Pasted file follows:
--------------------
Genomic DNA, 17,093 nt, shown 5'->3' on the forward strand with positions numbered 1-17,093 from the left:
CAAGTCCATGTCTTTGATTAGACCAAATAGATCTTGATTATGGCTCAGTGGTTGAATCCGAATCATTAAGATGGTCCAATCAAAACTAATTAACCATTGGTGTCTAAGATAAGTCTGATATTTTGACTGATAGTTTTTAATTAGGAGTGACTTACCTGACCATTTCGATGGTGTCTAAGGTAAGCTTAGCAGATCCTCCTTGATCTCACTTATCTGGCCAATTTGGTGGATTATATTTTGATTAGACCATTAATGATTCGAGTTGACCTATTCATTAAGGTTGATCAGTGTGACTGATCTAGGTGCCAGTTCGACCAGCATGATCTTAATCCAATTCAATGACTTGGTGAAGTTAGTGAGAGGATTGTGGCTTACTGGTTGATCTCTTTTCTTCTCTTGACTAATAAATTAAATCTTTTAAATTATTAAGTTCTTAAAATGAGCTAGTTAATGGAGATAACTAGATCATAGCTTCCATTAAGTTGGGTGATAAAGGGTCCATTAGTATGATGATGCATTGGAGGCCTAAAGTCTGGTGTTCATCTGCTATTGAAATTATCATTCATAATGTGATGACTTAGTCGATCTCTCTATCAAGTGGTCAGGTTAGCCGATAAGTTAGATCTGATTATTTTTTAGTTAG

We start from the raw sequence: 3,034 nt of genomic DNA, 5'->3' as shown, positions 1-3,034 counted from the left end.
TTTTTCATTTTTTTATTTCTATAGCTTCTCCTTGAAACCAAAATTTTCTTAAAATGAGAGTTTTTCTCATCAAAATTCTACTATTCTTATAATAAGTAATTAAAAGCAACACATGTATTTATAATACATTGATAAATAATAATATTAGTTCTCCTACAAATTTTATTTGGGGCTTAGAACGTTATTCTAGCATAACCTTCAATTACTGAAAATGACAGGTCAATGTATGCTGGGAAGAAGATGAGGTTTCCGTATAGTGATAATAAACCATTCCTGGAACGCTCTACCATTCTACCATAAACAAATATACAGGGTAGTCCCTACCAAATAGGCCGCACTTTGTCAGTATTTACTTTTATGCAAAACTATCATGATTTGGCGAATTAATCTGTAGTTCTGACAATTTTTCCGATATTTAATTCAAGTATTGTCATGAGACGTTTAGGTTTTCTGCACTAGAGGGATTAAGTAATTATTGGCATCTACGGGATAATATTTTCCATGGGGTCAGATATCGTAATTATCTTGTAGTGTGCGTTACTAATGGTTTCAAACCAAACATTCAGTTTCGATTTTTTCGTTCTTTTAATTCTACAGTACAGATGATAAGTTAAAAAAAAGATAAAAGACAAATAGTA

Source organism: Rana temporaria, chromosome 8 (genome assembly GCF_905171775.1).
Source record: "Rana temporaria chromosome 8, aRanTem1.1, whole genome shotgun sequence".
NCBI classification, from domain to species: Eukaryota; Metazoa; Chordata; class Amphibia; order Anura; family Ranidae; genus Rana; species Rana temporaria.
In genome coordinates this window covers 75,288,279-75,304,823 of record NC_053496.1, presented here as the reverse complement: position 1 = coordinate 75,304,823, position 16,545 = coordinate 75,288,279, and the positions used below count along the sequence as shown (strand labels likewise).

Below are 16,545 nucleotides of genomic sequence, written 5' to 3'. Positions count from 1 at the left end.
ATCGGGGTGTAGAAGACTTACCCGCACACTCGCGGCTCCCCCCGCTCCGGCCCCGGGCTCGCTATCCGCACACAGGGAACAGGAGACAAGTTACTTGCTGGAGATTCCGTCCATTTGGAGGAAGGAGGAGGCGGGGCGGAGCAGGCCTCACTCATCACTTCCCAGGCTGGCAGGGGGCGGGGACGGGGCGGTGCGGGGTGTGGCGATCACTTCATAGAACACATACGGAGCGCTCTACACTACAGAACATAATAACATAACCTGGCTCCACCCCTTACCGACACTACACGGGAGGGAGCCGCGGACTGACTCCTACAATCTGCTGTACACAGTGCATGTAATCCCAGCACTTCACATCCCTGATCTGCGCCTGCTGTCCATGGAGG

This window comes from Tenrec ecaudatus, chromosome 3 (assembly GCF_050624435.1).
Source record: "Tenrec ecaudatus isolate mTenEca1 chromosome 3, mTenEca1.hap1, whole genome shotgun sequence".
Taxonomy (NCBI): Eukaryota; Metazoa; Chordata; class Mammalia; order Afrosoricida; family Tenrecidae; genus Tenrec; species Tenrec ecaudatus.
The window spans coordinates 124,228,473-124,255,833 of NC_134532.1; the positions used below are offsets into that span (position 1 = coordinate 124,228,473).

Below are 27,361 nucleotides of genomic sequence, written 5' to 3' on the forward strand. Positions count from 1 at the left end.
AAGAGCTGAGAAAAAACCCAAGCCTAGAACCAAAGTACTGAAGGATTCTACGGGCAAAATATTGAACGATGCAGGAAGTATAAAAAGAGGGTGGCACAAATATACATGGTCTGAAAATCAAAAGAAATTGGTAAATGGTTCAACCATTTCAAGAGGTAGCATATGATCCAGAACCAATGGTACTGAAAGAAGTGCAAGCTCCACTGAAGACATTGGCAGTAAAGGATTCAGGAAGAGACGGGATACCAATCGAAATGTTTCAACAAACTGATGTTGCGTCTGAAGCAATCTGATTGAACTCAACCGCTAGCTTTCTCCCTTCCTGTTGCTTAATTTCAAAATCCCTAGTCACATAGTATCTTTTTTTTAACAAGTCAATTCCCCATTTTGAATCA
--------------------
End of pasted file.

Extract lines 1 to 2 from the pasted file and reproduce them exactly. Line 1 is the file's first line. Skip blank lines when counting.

Genomic DNA, 17,093 nt, shown 5'->3' on the forward strand with positions numbered 1-17,093 from the left:
CAAGTCCATGTCTTTGATTAGACCAAATAGATCTTGATTATGGCTCAGTGGTTGAATCCGAATCATTAAGATGGTCCAATCAAAACTAATTAACCATTGGTGTCTAAGATAAGTCTGATATTTTGACTGATAGTTTTTAATTAGGAGTGACTTACCTGACCATTTCGATGGTGTCTAAGGTAAGCTTAGCAGATCCTCCTTGATCTCACTTATCTGGCCAATTTGGTGGATTATATTTTGATTAGACCATTAATGATTCGAGTTGACCTATTCATTAAGGTTGATCAGTGTGACTGATCTAGGTGCCAGTTCGACCAGCATGATCTTAATCCAATTCAATGACTTGGTGAAGTTAGTGAGAGGATTGTGGCTTACTGGTTGATCTCTTTTCTTCTCTTGACTAATAAATTAAATCTTTTAAATTATTAAGTTCTTAAAATGAGCTAGTTAATGGAGATAACTAGATCATAGCTTCCATTAAGTTGGGTGATAAAGGGTCCATTAGTATGATGATGCATTGGAGGCCTAAAGTCTGGTGTTCATCTGCTATTGAAATTATCATTCATAATGTGATGACTTAGTCGATCTCTCTATCAAGTGGTCAGGTTAGCCGATAAGTTAGATCTGATTATTTTTTAGTTAG